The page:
In last months article we discussed six of the suggested questions you ask any carrier when entering into a lease purchase agreement with a motor carrier. Something to keep in mind when you’re considering the becoming a lease purchase operator: What is the real benefit to you as an individual trucker.
As a company driver you have strictly the responsibility of being available to drive a truck , and follow the instructions of your fleet manager, dispatcher and safety director of the carrier for which you are employed. If the truck needs repair, while you may or may not depending on the trucking company be paid for downtime while the truck is repaired, you have no responsibility to pay for said repair. As a Lease-Purchase Operator, a repair and maintenance is an expense that you pay for out of the revenue (earnings) the truck generates. But here’s the rub, if a truck is in the shop you are not only paying for the repair, but extended downtime will significantly reduce your earnings meaning there’s less to cover other expenses.
If you take time off to go on vacation as a employee driver the worst that can happen, if the carrier doesn’t include vacation pay as a part of your employment package, is you won’t be earning any wages during that time. As a Lease-Purchase Operator you will have the added financial responsibility of the lease payments, insurance, and other fixed expenses of owning a business. Going lease purchase requires a significant increase in revenue (total earnings before expenses are deducted) to cover not only your pay for time off but the lease payments for the truck and other related fixed expenses. This can be as much as $275 to $300 per day. So knowing what the truck will earn vs what it will cost to own and operate becomes extremely important.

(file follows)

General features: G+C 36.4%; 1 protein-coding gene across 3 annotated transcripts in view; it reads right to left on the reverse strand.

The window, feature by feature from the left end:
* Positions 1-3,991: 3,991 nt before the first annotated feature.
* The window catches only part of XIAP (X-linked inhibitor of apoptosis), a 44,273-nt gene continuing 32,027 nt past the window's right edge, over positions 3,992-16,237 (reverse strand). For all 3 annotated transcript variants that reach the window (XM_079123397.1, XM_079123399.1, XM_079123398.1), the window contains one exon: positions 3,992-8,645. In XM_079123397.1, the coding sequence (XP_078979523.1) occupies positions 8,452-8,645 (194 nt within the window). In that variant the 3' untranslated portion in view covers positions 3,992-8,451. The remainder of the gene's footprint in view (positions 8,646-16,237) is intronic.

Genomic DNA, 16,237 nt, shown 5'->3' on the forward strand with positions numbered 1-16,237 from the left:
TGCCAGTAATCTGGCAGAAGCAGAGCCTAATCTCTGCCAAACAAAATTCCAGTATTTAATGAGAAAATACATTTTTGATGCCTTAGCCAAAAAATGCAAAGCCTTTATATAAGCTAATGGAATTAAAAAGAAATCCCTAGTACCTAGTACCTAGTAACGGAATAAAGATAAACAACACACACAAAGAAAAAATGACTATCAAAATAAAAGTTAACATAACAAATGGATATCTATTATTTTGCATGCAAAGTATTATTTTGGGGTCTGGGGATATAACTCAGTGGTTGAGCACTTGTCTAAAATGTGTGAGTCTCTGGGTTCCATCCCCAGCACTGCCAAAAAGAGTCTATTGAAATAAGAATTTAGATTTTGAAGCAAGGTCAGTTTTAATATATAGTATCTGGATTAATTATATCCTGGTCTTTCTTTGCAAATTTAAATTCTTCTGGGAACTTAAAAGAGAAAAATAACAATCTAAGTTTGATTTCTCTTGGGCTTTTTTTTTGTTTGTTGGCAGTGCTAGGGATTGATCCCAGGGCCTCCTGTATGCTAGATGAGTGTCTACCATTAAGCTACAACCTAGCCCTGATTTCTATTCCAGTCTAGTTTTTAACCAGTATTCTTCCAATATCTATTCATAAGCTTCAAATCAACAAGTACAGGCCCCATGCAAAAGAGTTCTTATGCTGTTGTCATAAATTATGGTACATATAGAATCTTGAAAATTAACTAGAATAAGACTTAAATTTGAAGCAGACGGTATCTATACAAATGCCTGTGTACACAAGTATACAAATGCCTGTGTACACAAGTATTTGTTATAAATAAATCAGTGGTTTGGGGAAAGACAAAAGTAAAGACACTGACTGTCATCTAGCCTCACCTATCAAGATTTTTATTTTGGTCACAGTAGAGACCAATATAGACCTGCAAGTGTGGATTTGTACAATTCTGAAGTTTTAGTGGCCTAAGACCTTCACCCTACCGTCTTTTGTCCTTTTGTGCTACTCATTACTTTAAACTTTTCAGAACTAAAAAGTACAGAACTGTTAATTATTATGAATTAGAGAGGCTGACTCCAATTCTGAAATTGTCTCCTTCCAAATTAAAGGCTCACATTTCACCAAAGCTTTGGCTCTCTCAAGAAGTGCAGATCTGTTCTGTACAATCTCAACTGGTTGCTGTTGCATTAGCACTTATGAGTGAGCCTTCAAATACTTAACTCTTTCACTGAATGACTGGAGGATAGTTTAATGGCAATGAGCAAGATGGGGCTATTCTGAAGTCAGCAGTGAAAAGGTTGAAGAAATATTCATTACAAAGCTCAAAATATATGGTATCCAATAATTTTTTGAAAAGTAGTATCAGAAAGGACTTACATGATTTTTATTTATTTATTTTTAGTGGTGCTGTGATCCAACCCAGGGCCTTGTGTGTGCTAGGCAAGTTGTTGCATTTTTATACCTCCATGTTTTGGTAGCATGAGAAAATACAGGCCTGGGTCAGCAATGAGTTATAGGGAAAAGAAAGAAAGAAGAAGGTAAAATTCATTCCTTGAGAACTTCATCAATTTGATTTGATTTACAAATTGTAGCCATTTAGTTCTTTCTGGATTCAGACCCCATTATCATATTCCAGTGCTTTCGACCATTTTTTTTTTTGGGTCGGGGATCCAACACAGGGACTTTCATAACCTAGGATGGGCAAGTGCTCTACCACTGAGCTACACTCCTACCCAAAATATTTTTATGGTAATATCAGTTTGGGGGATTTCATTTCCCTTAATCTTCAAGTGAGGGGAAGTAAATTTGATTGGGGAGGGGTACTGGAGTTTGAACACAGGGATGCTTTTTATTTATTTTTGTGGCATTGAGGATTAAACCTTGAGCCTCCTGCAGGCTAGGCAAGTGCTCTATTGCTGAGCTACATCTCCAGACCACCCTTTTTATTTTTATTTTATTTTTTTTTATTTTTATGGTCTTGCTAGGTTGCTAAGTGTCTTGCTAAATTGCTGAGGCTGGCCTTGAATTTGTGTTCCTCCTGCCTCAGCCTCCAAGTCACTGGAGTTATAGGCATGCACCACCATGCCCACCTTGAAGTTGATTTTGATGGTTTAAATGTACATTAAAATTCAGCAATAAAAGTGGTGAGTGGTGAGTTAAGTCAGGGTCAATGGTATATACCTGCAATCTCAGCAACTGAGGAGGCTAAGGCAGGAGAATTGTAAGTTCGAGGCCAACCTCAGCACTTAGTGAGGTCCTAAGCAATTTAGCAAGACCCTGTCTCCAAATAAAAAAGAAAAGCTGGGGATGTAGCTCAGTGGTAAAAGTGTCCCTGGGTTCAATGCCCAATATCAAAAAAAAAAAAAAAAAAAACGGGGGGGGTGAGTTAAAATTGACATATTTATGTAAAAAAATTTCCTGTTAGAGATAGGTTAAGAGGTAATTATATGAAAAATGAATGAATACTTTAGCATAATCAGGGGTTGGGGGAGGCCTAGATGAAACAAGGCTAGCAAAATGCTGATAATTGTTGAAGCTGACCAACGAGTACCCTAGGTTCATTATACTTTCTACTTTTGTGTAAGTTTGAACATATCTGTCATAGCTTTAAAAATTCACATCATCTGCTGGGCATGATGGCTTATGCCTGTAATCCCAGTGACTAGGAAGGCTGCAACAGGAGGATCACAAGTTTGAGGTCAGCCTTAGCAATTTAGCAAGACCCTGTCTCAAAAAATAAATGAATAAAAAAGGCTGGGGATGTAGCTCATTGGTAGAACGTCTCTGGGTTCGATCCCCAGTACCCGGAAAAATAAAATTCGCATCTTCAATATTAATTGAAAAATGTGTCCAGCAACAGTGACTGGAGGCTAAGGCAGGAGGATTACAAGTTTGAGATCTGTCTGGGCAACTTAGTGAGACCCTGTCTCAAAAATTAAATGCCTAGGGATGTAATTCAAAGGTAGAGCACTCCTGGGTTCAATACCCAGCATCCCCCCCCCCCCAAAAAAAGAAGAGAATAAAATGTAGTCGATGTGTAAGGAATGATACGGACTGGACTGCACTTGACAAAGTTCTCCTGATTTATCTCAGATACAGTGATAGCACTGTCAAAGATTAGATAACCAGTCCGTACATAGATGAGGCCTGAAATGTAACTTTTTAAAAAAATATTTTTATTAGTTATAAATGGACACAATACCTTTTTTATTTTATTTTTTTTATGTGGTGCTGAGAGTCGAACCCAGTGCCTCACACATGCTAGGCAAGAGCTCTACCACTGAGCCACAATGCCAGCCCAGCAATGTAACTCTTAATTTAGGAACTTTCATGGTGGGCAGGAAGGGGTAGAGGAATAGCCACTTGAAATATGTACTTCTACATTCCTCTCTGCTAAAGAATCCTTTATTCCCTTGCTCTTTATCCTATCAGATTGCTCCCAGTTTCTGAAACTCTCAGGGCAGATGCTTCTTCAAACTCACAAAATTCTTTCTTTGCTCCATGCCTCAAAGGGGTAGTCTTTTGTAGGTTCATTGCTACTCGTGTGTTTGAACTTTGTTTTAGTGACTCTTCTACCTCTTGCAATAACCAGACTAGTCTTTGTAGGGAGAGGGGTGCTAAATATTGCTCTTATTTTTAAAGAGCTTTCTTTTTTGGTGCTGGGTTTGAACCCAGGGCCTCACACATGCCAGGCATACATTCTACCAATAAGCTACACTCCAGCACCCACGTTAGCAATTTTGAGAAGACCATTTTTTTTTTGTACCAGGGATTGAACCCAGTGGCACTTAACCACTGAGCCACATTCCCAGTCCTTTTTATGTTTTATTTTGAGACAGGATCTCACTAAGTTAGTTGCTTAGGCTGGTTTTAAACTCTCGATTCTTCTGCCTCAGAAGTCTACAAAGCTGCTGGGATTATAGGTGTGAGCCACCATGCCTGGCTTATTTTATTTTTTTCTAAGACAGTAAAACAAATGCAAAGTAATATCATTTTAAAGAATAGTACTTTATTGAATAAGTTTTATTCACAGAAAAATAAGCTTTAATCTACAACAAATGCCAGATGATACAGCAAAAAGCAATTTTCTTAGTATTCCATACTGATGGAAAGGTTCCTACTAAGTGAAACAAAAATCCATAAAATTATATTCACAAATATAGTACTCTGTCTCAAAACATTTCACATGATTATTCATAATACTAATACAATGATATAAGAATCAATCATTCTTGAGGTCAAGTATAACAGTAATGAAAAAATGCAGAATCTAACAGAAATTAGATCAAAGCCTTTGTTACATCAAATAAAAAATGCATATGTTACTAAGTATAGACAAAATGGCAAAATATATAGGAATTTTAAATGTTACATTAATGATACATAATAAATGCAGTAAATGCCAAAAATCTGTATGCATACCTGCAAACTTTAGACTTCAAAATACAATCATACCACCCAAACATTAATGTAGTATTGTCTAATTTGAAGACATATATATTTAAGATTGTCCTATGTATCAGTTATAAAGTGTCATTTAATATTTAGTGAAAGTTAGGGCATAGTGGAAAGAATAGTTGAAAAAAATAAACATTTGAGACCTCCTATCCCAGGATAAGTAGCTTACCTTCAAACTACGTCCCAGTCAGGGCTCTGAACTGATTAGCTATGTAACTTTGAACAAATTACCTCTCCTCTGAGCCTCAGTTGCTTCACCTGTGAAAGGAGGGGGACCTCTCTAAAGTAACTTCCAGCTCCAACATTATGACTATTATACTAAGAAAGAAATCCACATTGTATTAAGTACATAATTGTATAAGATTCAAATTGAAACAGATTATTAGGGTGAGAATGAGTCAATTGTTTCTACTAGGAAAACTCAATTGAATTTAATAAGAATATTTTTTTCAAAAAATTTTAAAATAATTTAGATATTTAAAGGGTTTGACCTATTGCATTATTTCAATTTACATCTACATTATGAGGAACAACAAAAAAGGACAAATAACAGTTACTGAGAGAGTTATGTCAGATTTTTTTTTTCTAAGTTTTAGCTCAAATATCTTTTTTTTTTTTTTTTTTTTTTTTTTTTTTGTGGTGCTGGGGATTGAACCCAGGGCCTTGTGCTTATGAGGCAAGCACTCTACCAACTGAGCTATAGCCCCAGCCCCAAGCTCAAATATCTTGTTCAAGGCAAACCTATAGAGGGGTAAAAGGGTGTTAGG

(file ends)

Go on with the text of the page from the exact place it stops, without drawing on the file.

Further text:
Now let’s continue with the questions you to which you’ll need answers inorder to make the best decision for you and your family.
Does the trucking or lease require a maintenance account reserve?
This account is used by trucking companies in several different ways.
- As a means to guarantee that if a trucker doesn’t complete the Lease-Purchase, the carrier has the money necessary to retrieve the truck, make any needed repairs so it ready to be leased again.
- As a means to have the money available for routine maintenance so the trucker doesn’t have to have the money in his/her pocket at the time of the maintenance is completed. It’s paid directly from the maintenance account and the time the maintenance is completed.
- As a means to replace tires that have worn beyond the legal tread limit. Keep in mind, in many cases, this doesn’t cover a flat tire repair or blown tire. That is a cost usually bore by the Lease-Purchase Operator.
- One thing it is not is a repair account. So if you have a transmission or rear-end go out it’s not an account where funds are available to cover that cost. There are some exceptions to this but very unusual.
Very import to know for what you can and can not use the maintenance account. Don’t assume anything.
How much is taken out how often to build the reserve?